What do voters consider most important when it comes to public education? According to a recent poll commissioned by the largest teachers union in my home state of Oklahoma, it’s not money. It’s “accountability.”
Now many Americans are under the impression that our public schools are in fact accountable. After all, schools are subject to a dizzying array of laws and regulations—on matters ranging from curriculum and testing to fire drills and administering epinephrine. (Researchers at the 1889 Institute pored over Oklahoma’s school administrative code and found roughly 640 mandates.)
But here’s the thing: “Bureaucratic compliance” is not synonymous with “accountability.” Far from it.
The dictionary definition of “accountable” is basically “answerable.” Webster gives this example: “held her accountable for the damage.”
“Holding people accountable requires that they face significant consequences as a result of their actions,” says University of Arkansas education professor Jay P. Greene.
“Despite years of ‘high stakes’ student testing, very few of the nation’s 3.14 million public-school teachers have ever lost a job, had their pay reduced or otherwise faced meaningful consequences because of these test results.”
Here in Oklahoma, the majority of students lack proficiency in math, science and English language arts. So how many schools have been closed? How many grown-ups have lost their jobs or had their pay reduced? Who’s being held accountable for the damage?
One former local superintendent once remarked that it’s heartbreaking to “see a student who is valedictorian from a school and they made a 14 on the ACT.”
He’s absolutely right. So who got fired?
When I reminded one teacher that Oklahoma has 400,000 school-produced illiterates, he chose to look on the bright side. “I would be willing to bet they still had teachers that cared for and about them,” he replied.
Well, sure. Even so, their lives have been altered forever. Vast sums of money and God-given potential were wasted. Who’s being held accountable for the damage?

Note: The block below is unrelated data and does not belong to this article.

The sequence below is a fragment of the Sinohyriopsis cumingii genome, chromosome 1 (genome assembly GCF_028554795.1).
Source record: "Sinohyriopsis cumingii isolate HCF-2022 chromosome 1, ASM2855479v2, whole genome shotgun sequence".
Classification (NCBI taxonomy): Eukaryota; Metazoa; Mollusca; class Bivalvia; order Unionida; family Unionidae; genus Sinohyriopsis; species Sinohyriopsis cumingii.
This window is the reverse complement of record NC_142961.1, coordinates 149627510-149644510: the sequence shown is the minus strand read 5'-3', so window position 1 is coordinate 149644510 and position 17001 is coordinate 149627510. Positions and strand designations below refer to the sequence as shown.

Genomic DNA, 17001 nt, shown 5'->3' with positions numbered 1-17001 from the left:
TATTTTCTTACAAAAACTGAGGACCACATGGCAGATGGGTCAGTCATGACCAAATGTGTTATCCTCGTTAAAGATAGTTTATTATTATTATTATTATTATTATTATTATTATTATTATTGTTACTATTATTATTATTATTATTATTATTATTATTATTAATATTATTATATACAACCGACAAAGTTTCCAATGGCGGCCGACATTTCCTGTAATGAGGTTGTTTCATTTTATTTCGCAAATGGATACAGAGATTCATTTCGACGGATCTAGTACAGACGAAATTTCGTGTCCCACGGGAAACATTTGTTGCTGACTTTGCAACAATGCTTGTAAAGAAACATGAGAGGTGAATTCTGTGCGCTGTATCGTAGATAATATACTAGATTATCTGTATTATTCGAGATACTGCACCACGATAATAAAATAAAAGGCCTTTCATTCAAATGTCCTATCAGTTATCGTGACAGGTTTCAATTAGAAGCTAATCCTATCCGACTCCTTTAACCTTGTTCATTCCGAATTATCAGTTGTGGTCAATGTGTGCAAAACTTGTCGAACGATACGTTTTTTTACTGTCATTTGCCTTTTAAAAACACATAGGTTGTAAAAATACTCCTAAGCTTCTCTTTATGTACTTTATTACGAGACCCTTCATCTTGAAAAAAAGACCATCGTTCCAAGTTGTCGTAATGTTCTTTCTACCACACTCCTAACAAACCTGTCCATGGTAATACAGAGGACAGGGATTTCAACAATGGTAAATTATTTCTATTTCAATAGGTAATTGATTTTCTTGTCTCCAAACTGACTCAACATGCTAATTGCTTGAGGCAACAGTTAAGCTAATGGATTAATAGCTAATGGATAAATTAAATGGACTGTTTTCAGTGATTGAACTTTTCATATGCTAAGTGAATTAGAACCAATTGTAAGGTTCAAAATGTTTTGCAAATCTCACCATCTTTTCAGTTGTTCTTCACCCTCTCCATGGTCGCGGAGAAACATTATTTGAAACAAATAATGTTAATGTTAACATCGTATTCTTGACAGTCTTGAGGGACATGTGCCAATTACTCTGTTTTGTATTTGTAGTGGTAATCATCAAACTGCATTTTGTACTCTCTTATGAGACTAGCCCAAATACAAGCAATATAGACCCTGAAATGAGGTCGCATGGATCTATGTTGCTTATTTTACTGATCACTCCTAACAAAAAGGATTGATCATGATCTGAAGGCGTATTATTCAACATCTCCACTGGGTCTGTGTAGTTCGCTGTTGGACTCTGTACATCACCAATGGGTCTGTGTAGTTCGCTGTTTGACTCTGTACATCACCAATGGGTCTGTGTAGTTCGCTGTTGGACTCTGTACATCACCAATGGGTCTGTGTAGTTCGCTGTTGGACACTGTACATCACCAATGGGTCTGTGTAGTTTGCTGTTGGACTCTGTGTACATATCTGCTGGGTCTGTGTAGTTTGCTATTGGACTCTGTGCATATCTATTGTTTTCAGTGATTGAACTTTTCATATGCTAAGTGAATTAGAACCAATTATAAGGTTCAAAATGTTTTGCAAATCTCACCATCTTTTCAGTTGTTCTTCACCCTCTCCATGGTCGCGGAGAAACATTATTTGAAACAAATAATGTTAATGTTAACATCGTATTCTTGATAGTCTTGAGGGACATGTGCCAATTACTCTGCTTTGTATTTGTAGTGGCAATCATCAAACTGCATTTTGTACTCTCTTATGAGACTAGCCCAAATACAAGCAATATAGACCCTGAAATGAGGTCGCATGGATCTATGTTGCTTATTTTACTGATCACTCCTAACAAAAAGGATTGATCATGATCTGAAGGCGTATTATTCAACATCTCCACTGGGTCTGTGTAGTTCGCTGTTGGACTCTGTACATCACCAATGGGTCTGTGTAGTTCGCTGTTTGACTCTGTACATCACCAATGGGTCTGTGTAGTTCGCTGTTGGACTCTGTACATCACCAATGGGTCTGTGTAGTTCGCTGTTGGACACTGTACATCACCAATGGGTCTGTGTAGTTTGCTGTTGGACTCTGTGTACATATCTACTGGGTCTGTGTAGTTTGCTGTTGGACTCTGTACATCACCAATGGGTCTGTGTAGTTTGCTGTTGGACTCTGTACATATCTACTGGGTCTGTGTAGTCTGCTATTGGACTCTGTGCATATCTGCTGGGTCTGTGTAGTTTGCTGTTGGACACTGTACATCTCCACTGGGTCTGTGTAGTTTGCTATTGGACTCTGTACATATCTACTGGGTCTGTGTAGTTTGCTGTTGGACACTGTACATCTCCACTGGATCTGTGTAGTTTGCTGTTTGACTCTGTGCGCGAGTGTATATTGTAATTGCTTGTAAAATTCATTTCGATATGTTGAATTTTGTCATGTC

It’s not just student performance. Consider the problem of bullying. It persists year after year—despite numerous rules and regulations on the books—sometimes with tragic and heart-rending consequences.
Sexual harassment, too. “Based on what I heard from my constituents,” former state Rep. Rebecca Hamilton (D-Oklahoma City) observed in 2014, “sexual harassment of girls in our public schools is close to being pro forma.”
Consequences For Adults
Do the adults face meaningful consequences for failing to build a healthy school culture?
“In reality, there is no entity in America that is less accountable than a government-run school system,” says retired public-school teacher Larry Sand. “They exist only because of taxpayer largess, and virtually no one gets fired when they screw up.”
As a matter of fact, “there’s a tradition in education,” former New York City school chancellor Frank Macchiarola and his co-author Thomas Hauser once wrote, “that if you spend a dollar and it doesn’t work, you should spend two dollars; and not only that, you should give those two dollars to the same person who couldn’t do the job with only one.”
Alas, that’s been the experience here. Oklahoma’s public education problems “are not due to underfunding,” says Oklahoma State University entrepreneurship professor emeritus Vance Fried. “Since 1972, per pupil spending has almost doubled in real terms with no improvement in academic outcomes.”
Don’t misunderstand—I’ve long argued that great teachers should be rewarded. Hats off to Oklahoma’s Epic Charter School where, thanks to merit pay, the highest-paid teacher earns $106,324.
But in our traditional public schools, we typically see across-the-board pay increases for great teachers, good teachers, mediocre teachers and bad teachers. Teachers who deserve pink slips get pay raises. That’s not accountability.
Same goes for government regulation—it’s not “accountability.” Corey DeAngelis of the Cato Institute points out that “according to the QuantGov database, the number of K-12 education restrictions has increased by almost 1,200 percent since 1970, while student achievement hasn’t budged.”
Encouragingly, a plurality of voters in my home state understand that public schools lack accountability.
True accountability is accountability not to bureaucrats but rather to parents. Happily, we’re now seeing examples of this voting-with-their-feet accountability. The Oklahoman reported this year that “41 percent of students who attend a virtual charter school in Oklahoma left their previous school because they were victims of bullying.”
Bullied students (including some who contemplated suicide) are also utilizing Oklahoma’s private-school voucher program.
Parental choice isn’t just a Milton Friedman thing or a conservative talking point. As Ron Matus recently pointed out over at redefinED, Great Society social-justice warriors pushing for private-school vouchers 50 years ago understood that “the poor have no means by which to make the education system more responsive.”
War on Poverty bureaucrats in the U.S. Office of Economic Opportunity thus sought “a means to introduce greater accountability” through school choice.
We need more of it. Rules and regulations—whether 640 or 6,400 of them—are but a pale imitation of this genuine accountability. As many a beleaguered mall retailer can tell you, true accountability is an empty parking lot.
It’s not accountability if no one is held accountable.